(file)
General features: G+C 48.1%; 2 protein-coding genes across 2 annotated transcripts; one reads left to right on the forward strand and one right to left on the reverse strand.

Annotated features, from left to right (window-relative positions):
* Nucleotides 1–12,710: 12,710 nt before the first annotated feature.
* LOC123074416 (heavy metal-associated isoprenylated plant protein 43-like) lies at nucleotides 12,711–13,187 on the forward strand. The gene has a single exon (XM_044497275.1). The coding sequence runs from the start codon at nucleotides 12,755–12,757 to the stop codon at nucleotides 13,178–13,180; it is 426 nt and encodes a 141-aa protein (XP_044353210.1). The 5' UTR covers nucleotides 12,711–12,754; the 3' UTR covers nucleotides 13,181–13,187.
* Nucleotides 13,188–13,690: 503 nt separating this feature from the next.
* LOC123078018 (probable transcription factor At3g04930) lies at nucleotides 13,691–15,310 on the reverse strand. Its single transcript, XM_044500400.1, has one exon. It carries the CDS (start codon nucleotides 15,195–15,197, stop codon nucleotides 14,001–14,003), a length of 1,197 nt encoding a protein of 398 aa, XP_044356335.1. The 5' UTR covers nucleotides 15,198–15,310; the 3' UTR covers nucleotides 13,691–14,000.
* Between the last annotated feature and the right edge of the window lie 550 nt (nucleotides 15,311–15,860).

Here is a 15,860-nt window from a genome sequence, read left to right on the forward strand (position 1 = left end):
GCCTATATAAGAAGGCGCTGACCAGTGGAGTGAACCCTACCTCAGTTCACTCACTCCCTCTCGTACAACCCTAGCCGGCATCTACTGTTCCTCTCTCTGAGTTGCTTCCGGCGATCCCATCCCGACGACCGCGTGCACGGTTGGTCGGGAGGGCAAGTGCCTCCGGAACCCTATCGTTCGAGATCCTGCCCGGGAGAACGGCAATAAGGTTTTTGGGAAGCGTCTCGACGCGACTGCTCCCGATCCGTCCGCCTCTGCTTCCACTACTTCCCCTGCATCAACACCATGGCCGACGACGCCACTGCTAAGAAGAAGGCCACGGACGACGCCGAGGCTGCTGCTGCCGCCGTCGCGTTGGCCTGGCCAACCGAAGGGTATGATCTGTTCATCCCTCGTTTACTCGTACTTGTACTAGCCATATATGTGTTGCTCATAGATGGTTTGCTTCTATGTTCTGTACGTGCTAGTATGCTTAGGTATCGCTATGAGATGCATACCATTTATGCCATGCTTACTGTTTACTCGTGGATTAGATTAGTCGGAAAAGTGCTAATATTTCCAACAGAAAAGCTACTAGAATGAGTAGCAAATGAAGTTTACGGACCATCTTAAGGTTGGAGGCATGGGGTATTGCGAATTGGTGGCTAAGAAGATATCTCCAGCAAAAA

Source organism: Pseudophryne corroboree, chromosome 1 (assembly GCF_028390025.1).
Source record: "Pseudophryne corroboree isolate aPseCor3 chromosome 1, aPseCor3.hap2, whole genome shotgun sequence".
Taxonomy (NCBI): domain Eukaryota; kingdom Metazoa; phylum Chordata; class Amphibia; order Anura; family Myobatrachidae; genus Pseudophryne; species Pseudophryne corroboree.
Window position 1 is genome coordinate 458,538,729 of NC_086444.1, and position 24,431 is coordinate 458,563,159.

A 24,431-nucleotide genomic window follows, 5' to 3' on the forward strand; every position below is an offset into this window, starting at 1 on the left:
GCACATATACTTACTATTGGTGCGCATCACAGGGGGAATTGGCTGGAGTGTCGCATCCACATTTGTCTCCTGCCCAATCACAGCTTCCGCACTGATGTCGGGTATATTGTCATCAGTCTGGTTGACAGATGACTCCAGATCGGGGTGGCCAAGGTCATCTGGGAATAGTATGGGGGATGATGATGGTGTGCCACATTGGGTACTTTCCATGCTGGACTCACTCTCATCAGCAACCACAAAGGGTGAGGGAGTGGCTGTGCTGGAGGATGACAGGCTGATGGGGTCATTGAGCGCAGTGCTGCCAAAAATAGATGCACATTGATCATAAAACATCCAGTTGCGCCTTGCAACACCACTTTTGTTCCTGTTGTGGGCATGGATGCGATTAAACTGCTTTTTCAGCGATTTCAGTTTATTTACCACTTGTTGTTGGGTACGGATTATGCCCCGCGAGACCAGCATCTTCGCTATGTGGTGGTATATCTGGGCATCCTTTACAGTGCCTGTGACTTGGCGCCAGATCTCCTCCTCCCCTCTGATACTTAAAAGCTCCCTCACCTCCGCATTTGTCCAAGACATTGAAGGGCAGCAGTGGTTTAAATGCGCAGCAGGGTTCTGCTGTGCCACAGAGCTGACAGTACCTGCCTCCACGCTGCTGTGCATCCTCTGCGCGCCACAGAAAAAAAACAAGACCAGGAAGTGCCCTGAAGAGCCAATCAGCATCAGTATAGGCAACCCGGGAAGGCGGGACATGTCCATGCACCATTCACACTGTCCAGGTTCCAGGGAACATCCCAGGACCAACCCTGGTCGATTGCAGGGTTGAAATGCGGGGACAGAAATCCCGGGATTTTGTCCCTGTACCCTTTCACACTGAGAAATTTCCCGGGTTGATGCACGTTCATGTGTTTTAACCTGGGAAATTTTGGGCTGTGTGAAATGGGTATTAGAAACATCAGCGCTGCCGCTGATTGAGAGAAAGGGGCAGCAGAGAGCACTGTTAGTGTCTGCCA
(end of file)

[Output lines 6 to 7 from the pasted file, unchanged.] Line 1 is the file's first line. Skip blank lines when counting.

* LOC123078018 (probable transcription factor At3g04930) lies at nucleotides 13,691–15,310 on the reverse strand. Its single transcript, XM_044500400.1, has one exon. It carries the CDS (start codon nucleotides 15,195–15,197, stop codon nucleotides 14,001–14,003), a length of 1,197 nt encoding a protein of 398 aa, XP_044356335.1. The 5' UTR covers nucleotides 15,198–15,310; the 3' UTR covers nucleotides 13,691–14,000.
* Between the last annotated feature and the right edge of the window lie 550 nt (nucleotides 15,311–15,860).